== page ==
into!icating array of colours and smells 8 are not seeking ob. they covet to be seduced 8 they are waiting for a wish to arrive like the scribes suffering of #writer s block wait for the moment of inspiration. the guest.ects. . an audience as #e!traterritorial as myself. made the case that innovators like Thomas 7ook were as important as . facilities. &::'. + meet each time. .oliday +nns or Aheratons are there not to bring the far away life closer. in their timeless cultural lore . +taly. . Br you watch the natives as a spectacle 8 selling their #otherness to tourists. in the restaurants bringing dishes from the kitchen. in all sorts of countries. but sensations-They are pining for an adventure. Auccess or failure of the tourist industry hangs on that balance. for e!ample. This is hardly a ful0lment of the nineteenth century ambition to travel to learn. could add a few German6language advertisements to the Fimini streets 8 but it hardly affects German8+talian #connections . Atandardi1ation stamps uniformity where connections would be. travel to understand.Travelling businessmen and globetrotting academics proved to be diligent pupils and trainees.ust of people travelling but a kind of global organi1ation or ordering. comfortably secure because familiar. source of pleasurable e!perience of novelty. By design or by default. . + suppose. + happen to travel a lot. uniformity over e!change. But wherever + go. and reassuring familiarity. Clanet6wide chains of . idiosyncrasy as is un6intimidating. source of the security feeling. And the wish would surely oblige 8 courtesy of shopping mall designers and managers. it created a world that could be known in advance before you travelled. Lspecially. +t created the demand to travel widely and freely 8 for women alone and safely for the 0rst time for e!ample. Father. + don t feel like really being in a different country . making their living by selling their culture as spectacle. for e!ample. comfortable. Bne meets the natives in the shops at the other side of the counter. Apart from Albania + have been to universities in all the Luropean countries. trying to strike the right balance between security of the familiar and adventure of the strange. Bbviously one is the way in which it has transformed localities but + would be interested in your thoughts on its wider structuring or ordering effects. sameness over differences. +t is the sort of model.And + believe that the feeling is reciprocated.ardly a #contact between civili1ations . hotel rooms. but to supply an e!traterritorial enclave. gadgets wherever they go. with a few #local touches sprinkled over it to . +n your book on globali1ation 9Bauman.The annual 2ood of German tourists to Fimini. .+ want to go back to your point about the social rami0cations of tourism. Cowerful minds are working on that. challenge and adventure. on globali1ation. &::>. Aurely the world became more systematically and routinely connected and perhaps establishing norms of connectivity/ ZB. Iou may go hundreds and thousands of miles. !. travel to get in touch with alien people and to embrace and imbibe and assimilate the untold riches stored in their heads. Mohn $rry and Acott Lash 9Lash and $rry. not . immune to the local idiosyncrasies or allowing its strictly measured volume 8 only as much of 9tamed.That s what + suspect most of the FNE money in the tourist establishment is invested in. in order to 0nd yourself in cosily familiar surroundings.Thomas 7ook taught and trained his clients to e!pect the same kind of service. + guess that people who ask the "uestions probably 0nd it .enry Ford as key authors of modernity. and everything else on top in a thoroughly saniti1ed and #deto!icated form. the opposite. the reassuring sameness amidst variety 8 impermeable and invulnerable. really. lecturing in all sorts of universities. 3yself. you include an intriguing chapter on tourists and vagabonds and clearly tourism and vagabondism are social aspects of globali1ation and also your notion of a #full planet . but + wonder to what e!tent the pioneers of #standardi1ed tourism may be charged of the advent of e!traterritoriality 8 but particularly of promoting intra6 planetary connections. But do you think tourism was a necessary ordering of globali1ation/ Ao. Getting the world moving was a pro found thing to do in many ways because it created markets where there were none. you could get the money arranged. whenever + give a lecture. 4ith Thomas 7ook you could get the guidebook before you travelled. that s the name of the tourist game these days.Ko doubt the point is valid and grave.ustify the e!penditure. let alone an e!change between cultures. the "uestions are always the same. the tickets arranged. The right proportion of genuine or pretended #otherness . eager to take the waiting out of wanting.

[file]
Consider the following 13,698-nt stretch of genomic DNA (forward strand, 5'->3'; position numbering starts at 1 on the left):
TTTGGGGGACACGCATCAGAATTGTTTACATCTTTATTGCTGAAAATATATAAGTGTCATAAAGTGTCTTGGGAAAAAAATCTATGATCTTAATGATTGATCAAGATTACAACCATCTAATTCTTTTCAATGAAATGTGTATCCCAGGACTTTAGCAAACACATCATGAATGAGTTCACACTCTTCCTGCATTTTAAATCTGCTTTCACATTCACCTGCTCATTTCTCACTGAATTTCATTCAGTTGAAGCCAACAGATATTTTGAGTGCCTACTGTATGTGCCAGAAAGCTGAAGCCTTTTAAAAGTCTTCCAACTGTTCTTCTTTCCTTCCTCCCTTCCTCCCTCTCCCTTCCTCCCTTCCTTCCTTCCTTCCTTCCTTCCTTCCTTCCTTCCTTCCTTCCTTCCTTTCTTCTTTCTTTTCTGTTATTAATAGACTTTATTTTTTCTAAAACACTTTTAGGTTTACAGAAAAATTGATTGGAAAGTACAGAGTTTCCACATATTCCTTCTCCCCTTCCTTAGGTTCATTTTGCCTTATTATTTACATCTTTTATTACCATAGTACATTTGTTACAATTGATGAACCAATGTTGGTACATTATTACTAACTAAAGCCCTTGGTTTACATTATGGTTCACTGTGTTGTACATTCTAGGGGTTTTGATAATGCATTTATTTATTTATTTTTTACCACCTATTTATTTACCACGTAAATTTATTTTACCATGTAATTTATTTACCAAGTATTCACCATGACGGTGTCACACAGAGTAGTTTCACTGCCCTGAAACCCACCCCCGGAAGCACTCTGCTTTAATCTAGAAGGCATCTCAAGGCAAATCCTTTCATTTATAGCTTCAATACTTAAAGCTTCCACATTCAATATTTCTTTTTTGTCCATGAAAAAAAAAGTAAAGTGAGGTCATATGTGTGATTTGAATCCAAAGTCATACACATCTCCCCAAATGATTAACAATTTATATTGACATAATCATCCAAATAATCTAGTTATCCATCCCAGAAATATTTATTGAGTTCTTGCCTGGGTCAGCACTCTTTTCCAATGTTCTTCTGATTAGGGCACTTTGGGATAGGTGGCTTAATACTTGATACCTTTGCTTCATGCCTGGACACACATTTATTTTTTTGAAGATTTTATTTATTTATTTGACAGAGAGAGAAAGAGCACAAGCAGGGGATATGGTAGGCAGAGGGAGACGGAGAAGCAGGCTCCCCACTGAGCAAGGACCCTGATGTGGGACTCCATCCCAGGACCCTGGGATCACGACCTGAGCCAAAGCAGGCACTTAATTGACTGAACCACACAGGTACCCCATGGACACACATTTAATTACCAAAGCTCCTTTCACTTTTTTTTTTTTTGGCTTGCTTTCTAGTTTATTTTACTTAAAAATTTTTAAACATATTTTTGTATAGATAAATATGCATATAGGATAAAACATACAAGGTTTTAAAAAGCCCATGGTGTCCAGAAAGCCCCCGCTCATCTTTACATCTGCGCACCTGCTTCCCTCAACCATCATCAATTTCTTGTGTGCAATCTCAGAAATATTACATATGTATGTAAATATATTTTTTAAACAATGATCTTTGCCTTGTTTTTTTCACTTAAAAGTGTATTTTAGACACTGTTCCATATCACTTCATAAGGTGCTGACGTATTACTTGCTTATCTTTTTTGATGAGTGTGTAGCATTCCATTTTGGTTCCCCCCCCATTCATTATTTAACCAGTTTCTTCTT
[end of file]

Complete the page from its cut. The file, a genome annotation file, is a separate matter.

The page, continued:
They want the real stuff.4hen + was reading your essay on tourism + got the feeling that you saw it as a rather dismal or disappointing leisure. a substitute satisfaction of a genuine need 8 that could otherwise prove creative and deeply ethical-The need to top up the pro!imity of otherness with recognition of shared humanity and enrichment of its contents. 4e tend to be afraid of the strange and unfamiliar while being attracted to it 8 a very ambiguous and ambivalent feeling. ())(. around a paedophile freshly released from prison 8 any #event with a short attention6life e!pectation will do. ethically. you contrast the consumerist world of tourists in their e!traterritorial spaces with the unwanted and shunted6about shadow lands of global vagabonds 8 refugees. +n my little book about community 9Bauman. +n our times particularly. Colitically. or #peg communities. Tourism is such a substitute. you begin to talk of the need for a global political order in which modes of travel and hospitality may become recon0gured. misdirect and mis6channel the potentially creative impulses into a sideway or downright blind alley. as the energy which could be chan nelled into therapy is diverted.. But in your later book Society Under Siege 9Bauman. all go to the cloakroom. 4e all. to use one of %ant s e!pressions is #sublime 8 facing the other is a sublime e!perience. the suffering caused by the absence of the real stuff. socially it s a very. +s there a better world than the world of tourism and vagabonds/ ZB. + call them that because they remind one of the kind of two6hour community that is cre6 ated in cloakrooms of. each one hereafter going in his?her own direction.There are #substitute communities which + call #cloakroom . what + am wary of and of which + am suspicious. to the best of their abilities and the resources at their disposal 9however meagre. and when the performance is over they pick up their coats. ())&. fragile. the style of e!pression. to live with dignity. say.. There are such #cloakroom communities wrapped around celebrities or celebrity events. + think this applies also to travelling businessmen in no small measure.. &::>. !. to make a decent living. . but then there are translators.The need they answer is genuine. +f bread is missing. you would chew grass to calm the pangs of hunger . but loosely tied to our respective physical environments. . +n Globalisation 9Bauman. Aubstitutes mitigate. connections. And + don t hold a grudge against people wanting to satisfy their curiosity of the world. but real stuff being unavailable. and so on. They would probably never come together again. + discuss the dangerous phenomenon of fraudulent substitutes for the absent real thing 9substitutes that in fact make the real thing yet more absent. . in tourismD 4hat + am afraid of. Languages may be different. They do not treat. 0ssiparous formations that would fall apart tomorrow once new headlines appear in the newspapers and everybody is ca. that mislead. a combination of mixophobia and mixophilia which + described in the book mentioned earlier 9Bauman. Ceople are doing their best. crowded together on a full . And today you ve contrasted the traveller as being a more heroic character. the fashion of narrating the world. constitute a world in its own right.+ wouldn t personally use the term #dismal . a mi!ture of fear and awe. all hang their overcoats or anoraks on pegs. the topics we debate. illegal immigrants and so on with their heavy ties to territory. a bit more widely. complete with the language we use. to be inclined in some sense to get to know something you didn t know before. trying to make contacts. are the substitutes. . ())&. very important e!perience 8 to be attracted by otherness. The other. they settle for substitutes 8 frail. + don t think the way people live today is dismal . go to performance. for e!ample. forced to forget yesterday s passions to make room for new ones. formulating problems. Ceople do long for communities they miss. Aubstitutes are instant cures. learn.easier to communicate with me than with their ne!t6door neighbour. to go where you were not before. theatres@ people come to the theatre. attenuate the pain. but e!acerbate the disease and make it more dif0cult to cure. 4herever they go they discuss e!actly the same problems in similar terms 9banks that want to show themselves to be indispensable to travelling businessmen because of their knowledge of #local speci0city can 0nd little to emphasi1e in their commercials e!cept the different depth of bowing practised in different lands.oled. dissidents.